Meanwhile, I looked at the WW recipe, which was rather loathsome as they were using frozen peas, frozen corn, and a can of mushroom soup (mushroom soup! Are you kidding???) and more. I couldn't do it. My gourmet heart would shrivel to the size of a walnut. I remembered I had some fennel stalks in the fridge, from when I made the Mediterranean Shrimp recipe, and I got those out and chopped them into smallish pieces. As the noodles were boiling, I cooked for 5 minutes some chopped fresh carrots to use in the vegetable layer of the casserole which I was rapidly inventing. I also toasted 2 slices of my home made sourdough wheat bread to use for breadcrumbs later on.

Vegetable Layer: swoosh a tad of butter, a splash of olive oil, turn on the heat, and WE'RE OFF, sauteing onion and garlic, fennel, later adding the carrots for 10-15 min., and giving all a splash of balsamic vinegar at the end, along with a handful of fresh spinach for kicks.

Sauce: melt 2 tablespoons in a medium size saucepan; heat to boiling point almost 2 cups of 2% milk in microwave. When butter is melted, stir in 2 heaping tablespoons of white flour--stir--then add heated milk, whisking steadily until thick. 

Spices: Add about 2 tsp. of za'atar (I can't help it, it's my favorite new spice), a pinch of curry, and mix. Put in handful of fresh, chopped parsley and delicately sprinkle a small amount of "Chrystal Louisiana Hot Sauce" into the mix.  Turn off heat. All burners are turned off now as I drain the cooked noodles. Then I took my home made toasted sourdough wheat bread and grated it into small crumbs against a box grater, trying to avoid shredding the blue plastic gloves I am wearing, to protect my recent manicure with "Bodega something." By now I can feel sweat beginning to accumulate above my eyes, and I think my nose is about to run. Perhaps I am allergic to complicated recipes?

Assemble: spray Pam on inside of 4-quart casserole: spread layer of noodles on bottom. Top with half of cooked veggie mixture; then half of tuna, and pour half of sauce on top. Sprinkle with breadcrumbs and a bit of cheese. Next layer do the same, topping it all with more breadcrumbs and cheese. Cook in 350 degree oven for at least 1/2 hour, while you stagger to the couch, drink cold tea from this morning, and groan softly. Really, I needed to make it so damn complicated? Bet it will be good, though. I'm ready for comfort food. And clearly I have no spoons left to drive through windy, freezing weather to go to Mass. Sorry, God. Out of spoons.

Sunday, March 5, 2017

CATHOLIC BROAD COOKS

In my old blog, which was fancier and niftier, I had a place where I could post recipes 'cause I am such a devoted, at times frenetic cook. (Ask my husband. He will tell you the warp speed I achieve in sneakers in the kitchen while cooking.)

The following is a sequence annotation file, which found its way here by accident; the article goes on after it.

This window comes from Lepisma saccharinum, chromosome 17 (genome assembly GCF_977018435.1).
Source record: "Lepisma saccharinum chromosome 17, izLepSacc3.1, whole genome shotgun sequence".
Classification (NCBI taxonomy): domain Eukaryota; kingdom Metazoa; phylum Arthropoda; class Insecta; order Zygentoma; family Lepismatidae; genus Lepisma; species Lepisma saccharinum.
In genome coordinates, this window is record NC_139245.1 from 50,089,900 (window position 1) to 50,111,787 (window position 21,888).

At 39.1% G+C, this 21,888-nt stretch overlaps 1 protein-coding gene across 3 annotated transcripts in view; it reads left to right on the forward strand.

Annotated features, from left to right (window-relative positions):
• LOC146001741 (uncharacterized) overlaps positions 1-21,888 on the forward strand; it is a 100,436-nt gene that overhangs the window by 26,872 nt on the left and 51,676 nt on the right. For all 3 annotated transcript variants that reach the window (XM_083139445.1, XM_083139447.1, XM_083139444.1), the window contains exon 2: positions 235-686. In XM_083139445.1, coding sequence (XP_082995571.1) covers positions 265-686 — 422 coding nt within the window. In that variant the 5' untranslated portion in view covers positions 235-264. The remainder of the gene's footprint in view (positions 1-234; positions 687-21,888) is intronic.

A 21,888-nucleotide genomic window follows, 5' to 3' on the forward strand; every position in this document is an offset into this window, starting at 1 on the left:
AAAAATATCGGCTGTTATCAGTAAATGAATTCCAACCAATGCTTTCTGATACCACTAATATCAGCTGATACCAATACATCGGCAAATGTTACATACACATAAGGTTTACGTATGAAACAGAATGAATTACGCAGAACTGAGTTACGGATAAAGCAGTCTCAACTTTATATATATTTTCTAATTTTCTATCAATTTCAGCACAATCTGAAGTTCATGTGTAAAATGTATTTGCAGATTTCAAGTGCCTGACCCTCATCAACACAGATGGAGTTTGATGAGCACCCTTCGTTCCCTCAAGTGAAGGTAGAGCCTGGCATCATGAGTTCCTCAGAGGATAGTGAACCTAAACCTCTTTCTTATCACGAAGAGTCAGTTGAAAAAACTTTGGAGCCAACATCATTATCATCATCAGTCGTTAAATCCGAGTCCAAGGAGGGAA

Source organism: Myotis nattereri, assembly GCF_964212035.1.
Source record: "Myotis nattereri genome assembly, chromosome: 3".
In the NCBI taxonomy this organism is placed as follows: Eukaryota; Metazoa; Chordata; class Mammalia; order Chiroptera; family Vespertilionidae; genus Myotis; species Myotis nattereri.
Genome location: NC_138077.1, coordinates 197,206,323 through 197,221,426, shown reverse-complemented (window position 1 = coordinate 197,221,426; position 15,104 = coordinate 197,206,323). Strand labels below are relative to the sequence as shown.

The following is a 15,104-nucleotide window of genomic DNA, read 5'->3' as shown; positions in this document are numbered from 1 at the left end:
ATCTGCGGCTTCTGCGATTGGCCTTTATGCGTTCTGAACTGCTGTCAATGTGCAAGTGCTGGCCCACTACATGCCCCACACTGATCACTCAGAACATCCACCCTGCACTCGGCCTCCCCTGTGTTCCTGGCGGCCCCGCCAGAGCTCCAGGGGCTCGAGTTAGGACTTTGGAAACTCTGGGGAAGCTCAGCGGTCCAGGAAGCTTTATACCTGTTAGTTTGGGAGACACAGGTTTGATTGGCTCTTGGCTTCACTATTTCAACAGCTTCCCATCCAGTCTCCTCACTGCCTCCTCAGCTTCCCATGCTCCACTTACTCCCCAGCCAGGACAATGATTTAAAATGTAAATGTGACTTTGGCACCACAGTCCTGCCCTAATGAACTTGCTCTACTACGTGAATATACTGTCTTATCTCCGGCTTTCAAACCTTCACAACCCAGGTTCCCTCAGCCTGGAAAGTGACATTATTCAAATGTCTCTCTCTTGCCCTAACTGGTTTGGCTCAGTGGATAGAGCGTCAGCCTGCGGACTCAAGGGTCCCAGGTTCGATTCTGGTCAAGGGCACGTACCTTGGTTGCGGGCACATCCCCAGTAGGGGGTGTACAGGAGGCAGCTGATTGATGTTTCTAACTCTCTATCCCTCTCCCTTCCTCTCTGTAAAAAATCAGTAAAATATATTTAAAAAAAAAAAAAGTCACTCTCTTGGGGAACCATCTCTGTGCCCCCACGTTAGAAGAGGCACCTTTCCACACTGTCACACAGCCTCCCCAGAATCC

Ever since posting a picture on FB and Instagram (what? I have no life?) of the "One-Pan Dinner--Mediterranean Shrimp" (from "Cook's Country issue, Dec./Jan. 2017), a number of folks have asked for this recipe. Since it takes too many spoons (reference spoon theory at www.butyoudontlooksick.com) to type it up and email it, I had the brilliant, perhaps even sacred idea of posting it on my blog. For all to see. If I'm lucky, I might even manage to post the picture of the dish as it was completed. 

INGREDIENTS:
--2 lbs. fresh jumbo shrimp (16-20 per pound), peeled, deveined, tails removed & defrosted if frozen. (They prefer natural shrimp, no sodium or preservatives.)
--1,1/2 lbs. Yukon Gold potatoes, peeled and sliced 1/2" thick. (This is about 3 cups, and you can use red organic, unpeeled.)
--1 Fennel bulb, stalks discarded, cut into 1/2" thick wedges thru stem end by 2" long.  
--3 tablespoons extra-virgin olive oil, & extra for drizzling.
--salt & pepper
--2 tsp. dried oregano
--1 tsp. grated lemon zest, plus lemon wedges for serving. (I use 2 whole organic lemons & grate them for more flavor.)
--1 cup of crumbled feta cheese
--1/2 cup pitted kalamata olives, halved
--2 tablespoons chopped fresh parsley.

PREPARATION: AT LEAST 45 MIN. TOTAL (I prep all veggies first, bag them up, and put in pan in fridge; same with shrimp--defrosted & tails cut off.)

1/ Put oven rack in lower-middle position and preheat to 450 degrees. Toss potatoes, fennel, 2 tablespoons olive oil, 1 tsp. salt and 1/4 tsp. pepper in large bowl. Spread vegetables evenly in single layer in baking pan and roast about 25 minutes, until tender. I tucked 9-10 lemon slices in between veggies for flavor. (I poke potatoes with fork to test for doneness.)

2/ Pat shrimp dry with paper towels. Toss shrimp in bowl with oregano, lemon zest, 1 tablespoon olive oil, and 1/4 tsp. pepper.(I usually omit both pepper and salt, as feta is salty.)

3/ Remove roasting veggies from oven and flip them with spatula so browned sides face up. Spread shrimp & feta over the top. Return to oven and roast until shrimp are cooked, about 10-12 minutes. Sprinkle olives & parsley over top and drizzle with olive oil. Serve with lemon wedges.
Serves 4-6, probably will have left-overs.

This goes well with a fairly robust Chardonnay, like Toasted Head, or a milder Sauvignon Blanc, like Wither Hills. You only need bread to complete this.